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WWII researcher discusses intermarried families of Holocaust for Jewish Heritage Month

WWII researcher discusses intermarried families of Holocaust for Jewish Heritage Month - The Mesquite Online News - Texas A&M University-San Antonio

Dr. Tatjana Lichtenstein gives a presentation at Texas A&M University-San Antonio April 23, 2024. University students, faculty and eighth-grade students from KIPP public school learned about intermarried families of the Holocaust.

Intermarried Jews and non-Jews in Eastern Europe experienced anguish as their families were torn apart during World War II, a Holocaust researcher said April 23 at Texas A&M University-San Antonio.

“When you look closer at the fates of these intermarried families, the picture becomes a good deal more complicated,” said Dr. Tatjana Lichtenstein, associate professor, modern Eastern Europe, at the University of Texas at Austin.

Lichtenstein spoke to a crowd of professors, college students and eighth-grade students from the KIPP public school in the Vista Room on the fourth floor of the Central Academic Building. 

Lichtenstein, whose research focuses on minorities, nationalism, state building, war and genocide in Eastern Europe in the 20th century, discussed the experiences of intermarried Jewish and non-Jewish families during World War II. 

Lichtenstein is working on a book titled “Intimacy and Persecution: Jews, Non-Jews, and the Holocaust in the Bohemian Lands.” 

It was Lichtenstein’s first time visiting A&M-San Antonio and discussing her research on intermarried families and the Holocaust. 

“I have had the fortune to work with survivors, descendants who have given me access to family letters, photo albums, testimonies documents in the family’s possession,” Lichtenstein said.“I have worked with very knowledgeable and supportive activists and librarians who have helped me collect materials.” 

She described the experience of working with the surviving families and how it truly helped her research. 

She said she is “extremely grateful” for the families who have given her insight into their lives and their family history  for her to present the most accurate research. 

Lichtenstein gave the audience a look into how intermarried families experienced persecution, how the Jewish family members would be taken to a train station and from there they would be transported to a concentration camp.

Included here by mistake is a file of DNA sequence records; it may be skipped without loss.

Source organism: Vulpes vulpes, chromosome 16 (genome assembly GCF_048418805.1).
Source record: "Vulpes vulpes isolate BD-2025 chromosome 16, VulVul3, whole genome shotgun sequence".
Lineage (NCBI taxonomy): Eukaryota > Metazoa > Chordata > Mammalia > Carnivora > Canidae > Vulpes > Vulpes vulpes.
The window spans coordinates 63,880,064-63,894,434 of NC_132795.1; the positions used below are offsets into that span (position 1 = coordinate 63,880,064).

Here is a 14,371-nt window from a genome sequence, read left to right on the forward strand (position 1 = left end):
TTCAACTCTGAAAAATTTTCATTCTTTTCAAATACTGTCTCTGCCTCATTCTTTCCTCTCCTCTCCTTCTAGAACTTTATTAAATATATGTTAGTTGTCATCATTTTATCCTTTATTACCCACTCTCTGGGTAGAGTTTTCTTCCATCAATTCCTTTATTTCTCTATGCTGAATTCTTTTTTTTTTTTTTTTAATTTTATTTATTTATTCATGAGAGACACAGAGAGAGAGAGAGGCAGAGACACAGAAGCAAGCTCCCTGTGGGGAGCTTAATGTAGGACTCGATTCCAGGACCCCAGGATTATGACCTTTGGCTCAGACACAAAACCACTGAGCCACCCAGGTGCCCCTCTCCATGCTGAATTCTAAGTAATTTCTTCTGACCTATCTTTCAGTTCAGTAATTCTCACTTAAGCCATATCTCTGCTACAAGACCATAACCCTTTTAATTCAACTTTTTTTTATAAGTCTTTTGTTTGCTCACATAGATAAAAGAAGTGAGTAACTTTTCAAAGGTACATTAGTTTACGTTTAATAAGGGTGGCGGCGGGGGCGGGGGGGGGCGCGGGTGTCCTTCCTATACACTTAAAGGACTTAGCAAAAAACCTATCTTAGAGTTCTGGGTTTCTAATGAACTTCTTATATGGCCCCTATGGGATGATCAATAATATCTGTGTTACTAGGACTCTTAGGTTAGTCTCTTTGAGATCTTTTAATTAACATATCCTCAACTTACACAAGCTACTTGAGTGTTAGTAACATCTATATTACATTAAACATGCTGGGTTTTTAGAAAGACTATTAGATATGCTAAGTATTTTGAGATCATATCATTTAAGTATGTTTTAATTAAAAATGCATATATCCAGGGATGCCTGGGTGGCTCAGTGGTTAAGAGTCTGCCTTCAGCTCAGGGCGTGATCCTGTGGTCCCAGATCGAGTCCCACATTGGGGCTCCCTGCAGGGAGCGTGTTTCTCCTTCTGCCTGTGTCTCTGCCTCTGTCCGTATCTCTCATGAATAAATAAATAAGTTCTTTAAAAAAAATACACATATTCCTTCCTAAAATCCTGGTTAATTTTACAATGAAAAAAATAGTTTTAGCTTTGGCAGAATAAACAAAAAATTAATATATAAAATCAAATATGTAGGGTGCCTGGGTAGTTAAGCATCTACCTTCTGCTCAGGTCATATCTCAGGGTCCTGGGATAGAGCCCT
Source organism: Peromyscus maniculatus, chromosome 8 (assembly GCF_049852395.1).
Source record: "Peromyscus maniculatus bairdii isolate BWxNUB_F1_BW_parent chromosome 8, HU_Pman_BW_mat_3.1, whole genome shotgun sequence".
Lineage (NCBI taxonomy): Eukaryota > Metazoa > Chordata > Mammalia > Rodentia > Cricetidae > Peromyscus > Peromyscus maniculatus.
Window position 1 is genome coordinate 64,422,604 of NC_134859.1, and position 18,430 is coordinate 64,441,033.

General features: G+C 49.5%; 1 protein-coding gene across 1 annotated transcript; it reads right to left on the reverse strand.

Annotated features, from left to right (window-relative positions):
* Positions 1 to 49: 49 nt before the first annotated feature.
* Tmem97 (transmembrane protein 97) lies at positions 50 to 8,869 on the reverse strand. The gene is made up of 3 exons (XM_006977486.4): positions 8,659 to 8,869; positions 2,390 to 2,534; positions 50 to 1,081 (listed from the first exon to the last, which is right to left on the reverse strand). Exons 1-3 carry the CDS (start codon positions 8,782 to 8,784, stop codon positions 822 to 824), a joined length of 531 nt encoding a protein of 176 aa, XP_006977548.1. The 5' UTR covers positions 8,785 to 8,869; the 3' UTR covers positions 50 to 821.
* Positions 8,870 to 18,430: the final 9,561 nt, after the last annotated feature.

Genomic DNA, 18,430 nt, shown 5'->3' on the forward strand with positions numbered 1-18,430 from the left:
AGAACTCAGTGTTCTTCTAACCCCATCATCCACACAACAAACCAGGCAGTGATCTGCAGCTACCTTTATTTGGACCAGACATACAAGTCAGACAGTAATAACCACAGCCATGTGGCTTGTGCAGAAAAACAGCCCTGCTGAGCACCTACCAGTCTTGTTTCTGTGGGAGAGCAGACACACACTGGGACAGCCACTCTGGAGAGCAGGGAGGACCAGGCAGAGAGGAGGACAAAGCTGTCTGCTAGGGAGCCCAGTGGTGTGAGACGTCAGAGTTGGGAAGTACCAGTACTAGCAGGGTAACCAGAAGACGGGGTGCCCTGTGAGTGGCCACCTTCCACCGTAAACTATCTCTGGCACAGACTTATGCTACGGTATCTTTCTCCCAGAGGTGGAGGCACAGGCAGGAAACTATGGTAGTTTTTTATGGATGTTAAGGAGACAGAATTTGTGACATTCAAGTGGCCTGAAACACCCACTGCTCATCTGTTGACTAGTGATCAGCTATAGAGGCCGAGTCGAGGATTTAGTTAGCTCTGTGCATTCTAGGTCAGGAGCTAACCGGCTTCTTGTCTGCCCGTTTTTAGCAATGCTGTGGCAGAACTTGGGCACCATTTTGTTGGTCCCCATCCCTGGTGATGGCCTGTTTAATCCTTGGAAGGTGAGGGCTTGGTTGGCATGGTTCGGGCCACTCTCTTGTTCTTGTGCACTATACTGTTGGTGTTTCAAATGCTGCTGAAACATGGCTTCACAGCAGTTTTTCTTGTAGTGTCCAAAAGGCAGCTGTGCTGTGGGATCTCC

The non-Jewish relatives would be left with a guilty feeling of dropping off their family members at the train stations not knowing where they would be going. 

First-born children of such marriages were considered Jewish upon their 14th birthday.

Lichtenstein described three children born to an intermarried couple. When the oldest son turned 14, he joined his Jewish father at a concentration camp. However, the two younger children were able to stay with their non-Jewish mother.

“On the one hand, intermarried Jewish families felt the persecution of Jews immediately and in often devastating ways,” Lichtenstein said. “But on the other hand, they had more ways to respond and seek to ease persecution that they themselves experienced and that their Jewish relatives experienced.” 

For example, some couples would get divorced to preserve the safety of the non-Jewish spouse. 

Lichtenstein took the audience through WWII, a time period in history where many questioned what happened to intermarried families, while showing a timeline of the region during the war.

Her presentation consisted of detailed maps and diagrams and photos of intermarried, non-Jewish and Jewish Czech families. She gave insight on Nazi methodology and language that impacted the families her research covered.

Lichtenstein discussed the unique environment of the Czech Republic during Nazi occupation and how that contributed to her research on the subject and region.

“One of the things that’s really important about the protectorate – what is today the Czech Republic – is that it is one of the places in 1939 where there were the most of these intermarried families,” she said.

She also discussed the unique experience of the ‘last Jews’ of the protectorate.

“Jews married to non-Jews, or those children who are considered ‘de-facto Jews’. Those are the only ones who have not been sent away,” Lichtenstein said of the remaining Jews transported to concentration camps near the end of the war.

She gave insight about how intermarried families were affected and persisted by telling their experiences and their fates.

Attendees, including students and Dr. William Kiser, history professor and department chair, asked Lichtenstein questions related to her research.

Lichtenstein concluded her talk by reflecting on how people of the present day analyze history.

“When we think about the Holocaust, we’re looking backward on history. That’s why we’re so clever, we know exactly what we would’ve done,” Lichtenstein said. “But people are living history forward and people don’t know what’s gonna happen.”

This story was updated at 4:48 p.m. May 9 to correct a misspelling in the headline.


About the Authors

Christi Carter
Christi Carter is a senior majoring in history with a minor in communications at Texas A&M University-San Antonio. Currently she is working on her senior research project that will cover topics of the Holocaust. Outside of school she enjoys spending time with her horses, playing video games, and reading books. After graduation she plans to get her master’s in library sciences and work with a public school or university library and build her community as a librarian.
Juliette Vasquez
Juliette Vasquez is a communications junior with a minor in business administration at Texas A&M University-San Antonio. When she is not at school she is spending her time with her family and friends. She is looking forward to graduation and being the first in her family to graduate.

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